In October, Leschi came,...he desired to acquaint the Americans, that if they needed that assurance (to keep the peace), he would cut off his right hand in proof of his intention never to fight them again. He expressed his willingness to Colonel Casey commanding at Fort Nisqually, but that officer considered it most prudent that Leschi should, for a time, remain in the woods, as prejudice ran high against him. Soon after, tempted by a large reward, Sluggia (a Nisqually) trapped Leschi by treacherous promises of complete reconciliation with the Olympia white chiefs....Leschi was captured on November 13, 1856 and was imprisoned at Fort Steilacoom under the custody of Colonel Casey. The military considered Leschi a prisoner of war; Stevens considered him a criminal and charged Leschi with the murder of A. Benton Moses, a soldier killed in the White River ambush over a year before.
The regular session of the district court in Steilacoom City had just concluded when Judge F.A. Chenoweth was asked to reconvene in order to hear Leschi's case. The trial began on November 17, 1856. A.B. Rabbeson, a surviving member of Maloney's vanguard, identified Leschi as having been among those Indians first encountered in the White River area. He testified that it was the same Leschi who had shot Moses on the trail a short time later. Leschi denied shooting Moses, and his defense argued that in time of war neither side could be held accountable for deeds committed anyway. The jury was unable to agree on a verdict, and a second trial was held in Olympia beginning March 18, 1857 with Judge Edward Lander presiding. This time Leschi was found guilty and sentenced to hang on June 10th.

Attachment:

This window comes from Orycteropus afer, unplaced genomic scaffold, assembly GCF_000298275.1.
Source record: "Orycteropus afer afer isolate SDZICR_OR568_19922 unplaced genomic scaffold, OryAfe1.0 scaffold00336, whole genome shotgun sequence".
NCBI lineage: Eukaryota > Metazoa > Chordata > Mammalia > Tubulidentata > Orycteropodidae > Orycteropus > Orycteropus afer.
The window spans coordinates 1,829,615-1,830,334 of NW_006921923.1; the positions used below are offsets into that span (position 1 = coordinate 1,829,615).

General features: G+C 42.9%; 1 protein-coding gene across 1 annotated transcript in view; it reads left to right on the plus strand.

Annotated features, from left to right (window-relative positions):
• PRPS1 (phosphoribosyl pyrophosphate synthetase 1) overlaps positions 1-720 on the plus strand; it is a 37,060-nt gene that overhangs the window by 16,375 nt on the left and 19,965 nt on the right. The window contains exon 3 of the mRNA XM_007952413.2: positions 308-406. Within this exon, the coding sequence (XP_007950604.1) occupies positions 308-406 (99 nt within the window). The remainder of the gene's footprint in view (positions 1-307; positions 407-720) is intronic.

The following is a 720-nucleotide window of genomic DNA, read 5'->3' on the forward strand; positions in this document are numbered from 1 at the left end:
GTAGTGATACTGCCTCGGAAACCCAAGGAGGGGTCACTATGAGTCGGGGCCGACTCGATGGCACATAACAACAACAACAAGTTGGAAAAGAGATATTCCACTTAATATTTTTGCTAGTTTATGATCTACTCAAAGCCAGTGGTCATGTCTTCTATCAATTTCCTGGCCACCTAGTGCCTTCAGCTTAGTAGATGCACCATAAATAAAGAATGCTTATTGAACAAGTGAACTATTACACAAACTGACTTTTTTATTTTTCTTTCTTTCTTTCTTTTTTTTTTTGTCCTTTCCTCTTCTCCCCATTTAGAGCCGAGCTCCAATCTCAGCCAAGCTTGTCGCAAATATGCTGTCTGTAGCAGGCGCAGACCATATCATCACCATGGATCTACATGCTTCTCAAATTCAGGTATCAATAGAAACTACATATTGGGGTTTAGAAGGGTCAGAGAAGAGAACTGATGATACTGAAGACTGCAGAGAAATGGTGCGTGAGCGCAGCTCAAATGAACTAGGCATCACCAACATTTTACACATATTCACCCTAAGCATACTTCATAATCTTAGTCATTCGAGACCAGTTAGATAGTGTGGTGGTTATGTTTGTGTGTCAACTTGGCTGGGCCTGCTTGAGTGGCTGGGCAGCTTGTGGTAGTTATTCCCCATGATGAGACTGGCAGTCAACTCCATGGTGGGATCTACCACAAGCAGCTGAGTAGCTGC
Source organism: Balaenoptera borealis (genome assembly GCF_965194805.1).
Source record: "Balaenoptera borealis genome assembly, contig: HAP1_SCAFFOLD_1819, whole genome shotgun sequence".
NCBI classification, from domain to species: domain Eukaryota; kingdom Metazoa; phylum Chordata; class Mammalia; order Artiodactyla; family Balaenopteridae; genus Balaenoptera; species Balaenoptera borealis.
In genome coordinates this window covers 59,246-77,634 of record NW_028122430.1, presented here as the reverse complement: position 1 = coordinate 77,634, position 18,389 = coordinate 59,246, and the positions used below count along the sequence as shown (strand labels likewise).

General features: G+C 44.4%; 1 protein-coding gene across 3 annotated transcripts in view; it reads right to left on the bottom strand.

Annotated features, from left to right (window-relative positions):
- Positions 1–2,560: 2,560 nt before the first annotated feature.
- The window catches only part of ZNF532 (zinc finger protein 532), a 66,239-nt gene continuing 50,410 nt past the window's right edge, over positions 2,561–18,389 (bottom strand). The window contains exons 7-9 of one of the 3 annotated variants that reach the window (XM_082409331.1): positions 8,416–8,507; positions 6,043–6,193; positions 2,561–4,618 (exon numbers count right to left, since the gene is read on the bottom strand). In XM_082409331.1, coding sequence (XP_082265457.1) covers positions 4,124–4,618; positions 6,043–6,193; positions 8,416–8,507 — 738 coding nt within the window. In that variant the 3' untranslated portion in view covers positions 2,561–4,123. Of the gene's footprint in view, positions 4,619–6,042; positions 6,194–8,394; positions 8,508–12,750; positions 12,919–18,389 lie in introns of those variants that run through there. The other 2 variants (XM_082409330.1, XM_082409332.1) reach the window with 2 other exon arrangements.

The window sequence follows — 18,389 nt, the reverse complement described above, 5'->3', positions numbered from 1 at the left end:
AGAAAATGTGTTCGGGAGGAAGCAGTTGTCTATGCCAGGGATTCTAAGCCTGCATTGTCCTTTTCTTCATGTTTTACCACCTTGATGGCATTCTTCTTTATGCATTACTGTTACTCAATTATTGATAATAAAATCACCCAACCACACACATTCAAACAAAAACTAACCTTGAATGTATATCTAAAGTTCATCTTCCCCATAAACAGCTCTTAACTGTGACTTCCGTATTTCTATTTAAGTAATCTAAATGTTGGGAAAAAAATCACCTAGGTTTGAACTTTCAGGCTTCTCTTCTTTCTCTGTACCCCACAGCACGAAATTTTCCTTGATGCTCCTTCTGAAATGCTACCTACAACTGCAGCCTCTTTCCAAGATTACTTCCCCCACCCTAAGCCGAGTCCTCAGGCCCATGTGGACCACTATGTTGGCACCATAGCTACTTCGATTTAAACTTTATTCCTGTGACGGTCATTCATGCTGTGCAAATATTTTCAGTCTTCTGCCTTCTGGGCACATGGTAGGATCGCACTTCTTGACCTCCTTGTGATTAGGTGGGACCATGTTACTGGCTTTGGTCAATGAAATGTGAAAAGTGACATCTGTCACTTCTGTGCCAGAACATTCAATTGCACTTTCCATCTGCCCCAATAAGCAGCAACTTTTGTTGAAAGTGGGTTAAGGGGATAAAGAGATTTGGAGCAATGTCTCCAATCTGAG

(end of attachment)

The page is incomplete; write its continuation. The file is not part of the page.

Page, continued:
An appeal to the Territorial Supreme Court delayed the execution. New evidence was presented when Lieutenant August Kautz submitted measurements to prove that Leschi could not have possibly been seen in the Indian camp and then almost immediately a mile down the trail. Appeals, including one by Dr. Tolmie, were made on behalf of the chief, but the high court of which Judges Lander and Chenoweth were also members, backed the verdict of the lower court and reset the execution date for January 22, 1858.
At any time Governor Stevens could have pardoned Leschi, but he chose not to, even though the recent change in the reservation location essentially vindicated Leschi. Unfortunately, local politics complicated the situation. Regular Army General Wool was holding Stevens and his volunteers accountable for the Indian war, and so Stevens used Leschi as his scapegoat. It is significant that Stevens’s harsh treatment of Leschi, was not matched by his conduct when Indians were the victims of violence. A few months before Leschi's brother, Quiemuth, had turned himself in only to be killed in his sleep in the governor's office. His murderer was never apprehended. Defenders of the Nisqually position in the intervening 120 years have criticized this apparent double standard of justice.